Violence and unrest spread across the Middle East today, from northern Africa to the Persian Gulf, according to this morning's New York Times.
"The protests convulsed countries across the Middle East on Thursday , with riot police launching a sudden crackdown on thousands of people challenging the monarchy in Bahrain, firing shot guns, tear gas and concussion grenades into a tent camp to send demonstrators fleeing under clouds of stinging fumes. At least five people were reported killed," the article says.
Students on Wednesday protested Gov. Scott Walker's budget solution of ending collective bargaining rights for most state workers, according to the La Crosse Tribune today:
"With a warning to stay out of the street, an estimated 700 to 800 students poured through the doors of La Crosse's Central High School and lined a block of Losey Boulevard, cheering to honks from passing cars and waving handmade signs proclaiming love for their teachers and invocations to "kill the bill," which is expected to come before the full Legislature as early as today," the story says.
"In addition to eliminating collective bargaining rights, the legislation also makes public workers pay half the costs of their pensions and at least 12.6 percent of their health care coverage - changes the Republican governor calls "modest" compared to those in the private sector."
And here's Minnesota Public Radio's take:
"Walker's budget repair plan has been called by some the most aggressive anti-union proposal yet to solve state budget problems. Wisconsin is one of at least 7 states with proposals stripping teachers of some of their collective bargaining rights," the story explains.
"If the legislature approves Walker's proposal, it would mark an unprecedented shift for Wisconsin, which has had a comprehensive collective bargaining law since the 1960s."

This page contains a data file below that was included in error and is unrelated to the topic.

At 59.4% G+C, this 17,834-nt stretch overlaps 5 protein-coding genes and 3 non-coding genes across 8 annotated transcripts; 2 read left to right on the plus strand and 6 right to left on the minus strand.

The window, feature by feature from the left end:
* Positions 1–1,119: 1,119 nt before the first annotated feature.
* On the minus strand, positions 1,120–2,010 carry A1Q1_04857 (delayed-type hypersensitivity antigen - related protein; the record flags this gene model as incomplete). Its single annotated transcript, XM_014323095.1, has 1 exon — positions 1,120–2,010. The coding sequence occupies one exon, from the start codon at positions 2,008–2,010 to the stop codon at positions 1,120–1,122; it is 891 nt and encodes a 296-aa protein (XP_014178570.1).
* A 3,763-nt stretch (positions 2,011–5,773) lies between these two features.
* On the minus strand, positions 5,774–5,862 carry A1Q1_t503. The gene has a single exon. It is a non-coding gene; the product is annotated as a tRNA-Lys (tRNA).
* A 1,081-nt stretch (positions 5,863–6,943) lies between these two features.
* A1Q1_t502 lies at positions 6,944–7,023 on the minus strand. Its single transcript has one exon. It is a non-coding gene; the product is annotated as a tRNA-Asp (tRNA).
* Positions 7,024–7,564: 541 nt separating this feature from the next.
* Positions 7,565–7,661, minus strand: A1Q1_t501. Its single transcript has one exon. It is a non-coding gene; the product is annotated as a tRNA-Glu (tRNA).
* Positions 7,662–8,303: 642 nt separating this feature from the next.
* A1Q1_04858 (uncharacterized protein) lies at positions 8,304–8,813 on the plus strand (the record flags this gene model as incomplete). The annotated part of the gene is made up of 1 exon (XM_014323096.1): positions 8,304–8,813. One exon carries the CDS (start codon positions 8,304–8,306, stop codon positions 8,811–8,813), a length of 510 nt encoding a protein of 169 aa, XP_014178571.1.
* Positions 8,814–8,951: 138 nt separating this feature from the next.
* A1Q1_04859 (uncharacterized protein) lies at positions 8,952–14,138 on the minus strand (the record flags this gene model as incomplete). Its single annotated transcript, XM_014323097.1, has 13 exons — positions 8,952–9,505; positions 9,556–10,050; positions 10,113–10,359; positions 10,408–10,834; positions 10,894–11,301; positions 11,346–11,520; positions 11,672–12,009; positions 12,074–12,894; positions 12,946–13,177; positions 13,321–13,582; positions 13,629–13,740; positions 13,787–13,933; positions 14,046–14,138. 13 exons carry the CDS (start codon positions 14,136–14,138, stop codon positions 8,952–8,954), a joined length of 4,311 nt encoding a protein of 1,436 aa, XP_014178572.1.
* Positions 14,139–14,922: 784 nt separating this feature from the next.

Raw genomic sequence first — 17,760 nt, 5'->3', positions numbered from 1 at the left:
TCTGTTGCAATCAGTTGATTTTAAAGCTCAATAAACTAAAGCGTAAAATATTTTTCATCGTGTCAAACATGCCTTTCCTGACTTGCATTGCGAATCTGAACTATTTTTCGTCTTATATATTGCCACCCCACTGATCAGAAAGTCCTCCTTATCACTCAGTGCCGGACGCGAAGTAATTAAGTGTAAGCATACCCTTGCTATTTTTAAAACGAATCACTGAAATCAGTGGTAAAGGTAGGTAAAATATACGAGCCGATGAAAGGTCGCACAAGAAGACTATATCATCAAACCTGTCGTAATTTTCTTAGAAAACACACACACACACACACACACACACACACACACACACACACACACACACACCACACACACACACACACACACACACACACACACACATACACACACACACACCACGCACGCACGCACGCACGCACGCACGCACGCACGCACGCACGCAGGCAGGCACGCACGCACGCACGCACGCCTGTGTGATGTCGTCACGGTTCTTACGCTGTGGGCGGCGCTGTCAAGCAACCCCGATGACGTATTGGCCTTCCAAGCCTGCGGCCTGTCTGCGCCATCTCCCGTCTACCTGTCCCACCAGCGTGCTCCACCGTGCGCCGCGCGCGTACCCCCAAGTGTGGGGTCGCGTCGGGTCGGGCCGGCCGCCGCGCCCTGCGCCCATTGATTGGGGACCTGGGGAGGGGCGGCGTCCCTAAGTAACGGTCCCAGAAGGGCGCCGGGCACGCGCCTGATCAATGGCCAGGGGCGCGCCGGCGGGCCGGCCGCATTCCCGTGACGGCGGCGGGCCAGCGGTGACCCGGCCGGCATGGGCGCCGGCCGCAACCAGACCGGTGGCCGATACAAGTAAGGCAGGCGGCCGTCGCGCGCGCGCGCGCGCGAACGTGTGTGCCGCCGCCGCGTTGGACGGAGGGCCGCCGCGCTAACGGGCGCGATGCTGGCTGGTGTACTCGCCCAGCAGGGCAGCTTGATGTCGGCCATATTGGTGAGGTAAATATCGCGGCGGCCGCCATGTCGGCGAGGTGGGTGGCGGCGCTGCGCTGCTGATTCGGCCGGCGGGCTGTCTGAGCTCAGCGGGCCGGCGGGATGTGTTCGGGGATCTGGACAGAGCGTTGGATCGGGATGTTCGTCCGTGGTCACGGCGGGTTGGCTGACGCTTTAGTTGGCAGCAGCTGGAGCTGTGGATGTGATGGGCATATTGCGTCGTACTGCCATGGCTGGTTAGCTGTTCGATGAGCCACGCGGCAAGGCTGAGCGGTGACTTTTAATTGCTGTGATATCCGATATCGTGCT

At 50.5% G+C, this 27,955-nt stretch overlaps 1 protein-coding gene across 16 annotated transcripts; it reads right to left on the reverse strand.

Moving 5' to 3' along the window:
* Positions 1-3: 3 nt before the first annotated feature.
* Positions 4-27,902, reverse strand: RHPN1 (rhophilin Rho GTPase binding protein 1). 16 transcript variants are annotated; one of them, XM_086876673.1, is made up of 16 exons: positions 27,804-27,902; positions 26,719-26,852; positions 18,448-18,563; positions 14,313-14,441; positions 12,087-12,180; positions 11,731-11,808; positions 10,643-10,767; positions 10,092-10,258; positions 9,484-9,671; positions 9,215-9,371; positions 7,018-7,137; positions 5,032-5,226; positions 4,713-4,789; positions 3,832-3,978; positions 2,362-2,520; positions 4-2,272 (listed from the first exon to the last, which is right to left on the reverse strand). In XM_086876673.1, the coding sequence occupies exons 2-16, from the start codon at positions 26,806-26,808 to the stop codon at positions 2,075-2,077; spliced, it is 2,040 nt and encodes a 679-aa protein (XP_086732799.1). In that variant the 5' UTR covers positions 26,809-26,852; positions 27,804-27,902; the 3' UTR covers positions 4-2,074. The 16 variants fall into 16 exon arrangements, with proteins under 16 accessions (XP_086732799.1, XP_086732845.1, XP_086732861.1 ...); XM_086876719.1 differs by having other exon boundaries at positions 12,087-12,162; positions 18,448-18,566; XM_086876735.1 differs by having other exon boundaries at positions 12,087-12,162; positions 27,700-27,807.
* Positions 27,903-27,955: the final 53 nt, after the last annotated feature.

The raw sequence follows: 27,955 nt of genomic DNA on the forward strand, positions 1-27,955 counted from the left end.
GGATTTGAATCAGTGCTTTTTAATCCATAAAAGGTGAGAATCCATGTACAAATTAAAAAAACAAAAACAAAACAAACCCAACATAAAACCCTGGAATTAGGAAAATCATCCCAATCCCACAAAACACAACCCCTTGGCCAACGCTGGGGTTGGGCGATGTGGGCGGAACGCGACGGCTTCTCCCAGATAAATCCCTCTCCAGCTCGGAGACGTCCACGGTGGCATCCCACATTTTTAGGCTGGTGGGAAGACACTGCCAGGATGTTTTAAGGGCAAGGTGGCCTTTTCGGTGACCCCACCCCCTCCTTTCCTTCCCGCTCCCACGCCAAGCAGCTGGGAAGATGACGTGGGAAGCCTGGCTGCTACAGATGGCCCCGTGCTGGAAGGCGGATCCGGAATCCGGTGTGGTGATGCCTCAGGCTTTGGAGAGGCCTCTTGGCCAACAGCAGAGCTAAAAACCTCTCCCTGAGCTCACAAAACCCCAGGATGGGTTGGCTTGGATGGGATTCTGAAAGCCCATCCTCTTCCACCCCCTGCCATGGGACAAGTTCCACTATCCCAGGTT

Minnesota students' voices
Meanwhile, in Minnesota, college students protested tuition costs, according to another MPR story:
"State Sen. John Carlson told the crowd about his effort to freeze tuition at MnSCU and the University of Minnesota. Carlson has introduced a measure that would hold tuition at current levels in the state’s public colleges for two years. After that tuition increases would be tied to the level of inflation," the piece says.
Rural air service
Subsidies to small airports could be eliminated if this bill gets passed:
"The Transportation and Infrastructure Committee voted 34-25, mostly along party lines, for a Republican-authored bill that establishes and renews Federal Aviation Administration programs through Sept. 30, 2014," the article says.
"The bill would eliminate most of the $200 million essential air service program, which pays airlines to provide scheduled service to 155 communities. It would phase out the program in the lower 48 states by 2013. After that, only subsidies for service to airports in Alaska - currently about $12.5 million a year - would be continued."
Winona Public Library's roof is leaking, and now the city is taking action:
"The City Council will consider the cost of repairing the leaky area or replacing the roof entirely. Two quotes are being prepared for the meeting, but until they are submitted, the total cost of repairs cannot be determined, said Chad Ubl, community services director for the city," according to today's Winona Daily News.
Making the most of their space
Students at Gilmanton High School have a tough time finding space to play music, but they do what they can. Read the feature at our site.